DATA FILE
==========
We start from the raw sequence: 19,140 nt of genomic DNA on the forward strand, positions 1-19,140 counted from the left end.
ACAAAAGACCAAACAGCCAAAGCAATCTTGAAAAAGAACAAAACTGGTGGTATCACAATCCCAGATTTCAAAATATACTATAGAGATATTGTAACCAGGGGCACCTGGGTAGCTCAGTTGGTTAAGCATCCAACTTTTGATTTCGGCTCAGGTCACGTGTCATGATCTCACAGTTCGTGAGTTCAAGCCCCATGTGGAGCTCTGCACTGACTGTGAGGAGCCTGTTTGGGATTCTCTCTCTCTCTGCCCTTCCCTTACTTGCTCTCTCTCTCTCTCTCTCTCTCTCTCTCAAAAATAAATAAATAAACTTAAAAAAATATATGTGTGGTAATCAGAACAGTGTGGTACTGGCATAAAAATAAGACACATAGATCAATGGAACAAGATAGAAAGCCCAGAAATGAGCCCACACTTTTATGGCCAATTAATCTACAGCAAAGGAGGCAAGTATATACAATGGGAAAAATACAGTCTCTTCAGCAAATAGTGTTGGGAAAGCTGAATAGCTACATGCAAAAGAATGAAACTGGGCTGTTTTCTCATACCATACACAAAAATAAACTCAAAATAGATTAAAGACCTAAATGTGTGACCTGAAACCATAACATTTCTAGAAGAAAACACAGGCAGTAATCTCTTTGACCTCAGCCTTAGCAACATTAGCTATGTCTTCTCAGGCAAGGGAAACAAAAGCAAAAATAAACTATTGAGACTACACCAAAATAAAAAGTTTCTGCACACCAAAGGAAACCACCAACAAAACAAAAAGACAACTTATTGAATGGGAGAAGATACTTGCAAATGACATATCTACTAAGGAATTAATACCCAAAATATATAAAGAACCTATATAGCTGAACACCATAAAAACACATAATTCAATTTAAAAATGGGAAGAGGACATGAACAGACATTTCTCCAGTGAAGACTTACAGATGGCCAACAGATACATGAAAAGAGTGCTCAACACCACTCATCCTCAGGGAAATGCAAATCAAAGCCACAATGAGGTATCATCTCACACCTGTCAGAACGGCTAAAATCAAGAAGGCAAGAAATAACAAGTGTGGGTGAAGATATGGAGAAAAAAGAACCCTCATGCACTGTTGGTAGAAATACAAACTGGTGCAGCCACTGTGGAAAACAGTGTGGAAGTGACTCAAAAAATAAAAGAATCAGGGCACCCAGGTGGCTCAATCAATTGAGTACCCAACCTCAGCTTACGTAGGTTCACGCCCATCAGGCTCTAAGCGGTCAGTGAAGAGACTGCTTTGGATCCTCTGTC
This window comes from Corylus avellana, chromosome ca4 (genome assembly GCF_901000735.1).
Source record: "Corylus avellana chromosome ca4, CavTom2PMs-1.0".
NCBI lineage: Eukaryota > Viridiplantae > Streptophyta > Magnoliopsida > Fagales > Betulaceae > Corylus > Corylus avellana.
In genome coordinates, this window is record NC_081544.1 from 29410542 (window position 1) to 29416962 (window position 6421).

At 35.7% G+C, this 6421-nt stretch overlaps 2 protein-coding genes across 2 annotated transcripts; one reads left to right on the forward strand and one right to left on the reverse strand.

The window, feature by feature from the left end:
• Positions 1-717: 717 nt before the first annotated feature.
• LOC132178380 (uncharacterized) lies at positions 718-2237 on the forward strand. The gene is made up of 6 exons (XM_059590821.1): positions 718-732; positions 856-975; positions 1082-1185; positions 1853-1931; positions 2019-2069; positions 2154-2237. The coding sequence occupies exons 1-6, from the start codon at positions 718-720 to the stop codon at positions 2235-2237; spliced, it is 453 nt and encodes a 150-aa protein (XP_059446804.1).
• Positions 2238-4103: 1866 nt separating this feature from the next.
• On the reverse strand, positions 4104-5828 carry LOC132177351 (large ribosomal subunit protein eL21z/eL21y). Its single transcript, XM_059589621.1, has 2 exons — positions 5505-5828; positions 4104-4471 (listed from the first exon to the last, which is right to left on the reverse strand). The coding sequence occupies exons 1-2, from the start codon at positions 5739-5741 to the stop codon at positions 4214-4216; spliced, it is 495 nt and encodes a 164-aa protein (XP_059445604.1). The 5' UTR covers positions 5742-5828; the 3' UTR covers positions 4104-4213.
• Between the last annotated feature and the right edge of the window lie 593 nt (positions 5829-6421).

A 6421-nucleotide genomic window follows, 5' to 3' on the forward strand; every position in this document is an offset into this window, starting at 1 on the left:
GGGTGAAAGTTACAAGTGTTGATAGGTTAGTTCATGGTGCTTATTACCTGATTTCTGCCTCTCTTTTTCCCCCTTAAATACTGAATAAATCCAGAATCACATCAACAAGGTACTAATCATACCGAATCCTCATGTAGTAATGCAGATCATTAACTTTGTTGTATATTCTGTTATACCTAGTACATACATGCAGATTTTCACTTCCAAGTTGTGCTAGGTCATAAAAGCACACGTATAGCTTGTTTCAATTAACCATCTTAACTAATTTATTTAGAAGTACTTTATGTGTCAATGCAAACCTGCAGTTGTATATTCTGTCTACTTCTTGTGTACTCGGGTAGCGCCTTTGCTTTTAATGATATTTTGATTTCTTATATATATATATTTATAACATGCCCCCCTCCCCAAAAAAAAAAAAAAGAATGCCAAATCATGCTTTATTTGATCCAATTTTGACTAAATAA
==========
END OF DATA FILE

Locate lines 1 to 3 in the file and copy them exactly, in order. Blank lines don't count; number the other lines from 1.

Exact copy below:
We start from the raw sequence: 19,140 nt of genomic DNA on the forward strand, positions 1-19,140 counted from the left end.
ACAAAAGACCAAACAGCCAAAGCAATCTTGAAAAAGAACAAAACTGGTGGTATCACAATCCCAGATTTCAAAATATACTATAGAGATATTGTAACCAGGGGCACCTGGGTAGCTCAGTTGGTTAAGCATCCAACTTTTGATTTCGGCTCAGGTCACGTGTCATGATCTCACAGTTCGTGAGTTCAAGCCCCATGTGGAGCTCTGCACTGACTGTGAGGAGCCTGTTTGGGATTCTCTCTCTCTCTGCCCTTCCCTTACTTGCTCTCTCTCTCTCTCTCTCTCTCTCTCTCAAAAATAAATAAATAAACTTAAAAAAATATATGTGTGGTAATCAGAACAGTGTGGTACTGGCATAAAAATAAGACACATAGATCAATGGAACAAGATAGAAAGCCCAGAAATGAGCCCACACTTTTATGGCCAATTAATCTACAGCAAAGGAGGCAAGTATATACAATGGGAAAAATACAGTCTCTTCAGCAAATAGTGTTGGGAAAGCTGAATAGCTACATGCAAAAGAATGAAACTGGGCTGTTTTCTCATACCATACACAAAAATAAACTCAAAATAGATTAAAGACCTAAATGTGTGACCTGAAACCATAACATTTCTAGAAGAAAACACAGGCAGTAATCTCTTTGACCTCAGCCTTAGCAACATTAGCTATGTCTTCTCAGGCAAGGGAAACAAAAGCAAAAATAAACTATTGAGACTACACCAAAATAAAAAGTTTCTGCACACCAAAGGAAACCACCAACAAAACAAAAAGACAACTTATTGAATGGGAGAAGATACTTGCAAATGACATATCTACTAAGGAATTAATACCCAAAATATATAAAGAACCTATATAGCTGAACACCATAAAAACACATAATTCAATTTAAAAATGGGAAGAGGACATGAACAGACATTTCTCCAGTGAAGACTTACAGATGGCCAACAGATACATGAAAAGAGTGCTCAACACCACTCATCCTCAGGGAAATGCAAATCAAAGCCACAATGAGGTATCATCTCACACCTGTCAGAACGGCTAAAATCAAGAAGGCAAGAAATAACAAGTGTGGGTGAAGATATGGAGAAAAAAGAACCCTCATGCACTGTTGGTAGAAATACAAACTGGTGCAGCCACTGTGGAAAACAGTGTGGAAGTGACTCAAAAAATAAAAGAATCAGGGCACCCAGGTGGCTCAATCAATTGAGTACCCAACCTCAGCTTACGTAGGTTCACGCCCATCAGGCTCTAAGCGGTCAGTGAAGAGACTGCTTTGGATCCTCTGTC
This window comes from Corylus avellana, chromosome ca4 (genome assembly GCF_901000735.1).